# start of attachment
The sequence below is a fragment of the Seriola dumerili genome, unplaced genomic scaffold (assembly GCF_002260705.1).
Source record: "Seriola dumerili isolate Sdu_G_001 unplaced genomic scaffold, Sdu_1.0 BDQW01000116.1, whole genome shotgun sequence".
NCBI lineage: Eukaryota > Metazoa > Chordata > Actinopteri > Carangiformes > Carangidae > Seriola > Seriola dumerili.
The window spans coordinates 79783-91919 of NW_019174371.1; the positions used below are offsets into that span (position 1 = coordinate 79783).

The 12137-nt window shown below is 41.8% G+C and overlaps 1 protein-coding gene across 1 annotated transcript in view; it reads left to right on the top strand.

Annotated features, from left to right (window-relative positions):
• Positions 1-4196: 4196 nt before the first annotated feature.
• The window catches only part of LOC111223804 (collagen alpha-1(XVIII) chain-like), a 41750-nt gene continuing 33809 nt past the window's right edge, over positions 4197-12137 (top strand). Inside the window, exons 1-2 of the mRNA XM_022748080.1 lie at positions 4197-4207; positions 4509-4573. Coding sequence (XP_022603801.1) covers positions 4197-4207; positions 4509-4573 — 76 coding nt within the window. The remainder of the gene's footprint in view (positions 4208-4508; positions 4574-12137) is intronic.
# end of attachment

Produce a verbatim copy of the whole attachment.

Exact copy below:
The sequence below is a fragment of the Seriola dumerili genome, unplaced genomic scaffold (assembly GCF_002260705.1).
Source record: "Seriola dumerili isolate Sdu_G_001 unplaced genomic scaffold, Sdu_1.0 BDQW01000116.1, whole genome shotgun sequence".
NCBI lineage: Eukaryota > Metazoa > Chordata > Actinopteri > Carangiformes > Carangidae > Seriola > Seriola dumerili.
The window spans coordinates 79783-91919 of NW_019174371.1; the positions used below are offsets into that span (position 1 = coordinate 79783).

The 12137-nt window shown below is 41.8% G+C and overlaps 1 protein-coding gene across 1 annotated transcript in view; it reads left to right on the top strand.

Annotated features, from left to right (window-relative positions):
• Positions 1-4196: 4196 nt before the first annotated feature.
• The window catches only part of LOC111223804 (collagen alpha-1(XVIII) chain-like), a 41750-nt gene continuing 33809 nt past the window's right edge, over positions 4197-12137 (top strand). Inside the window, exons 1-2 of the mRNA XM_022748080.1 lie at positions 4197-4207; positions 4509-4573. Coding sequence (XP_022603801.1) covers positions 4197-4207; positions 4509-4573 — 76 coding nt within the window. The remainder of the gene's footprint in view (positions 4208-4508; positions 4574-12137) is intronic.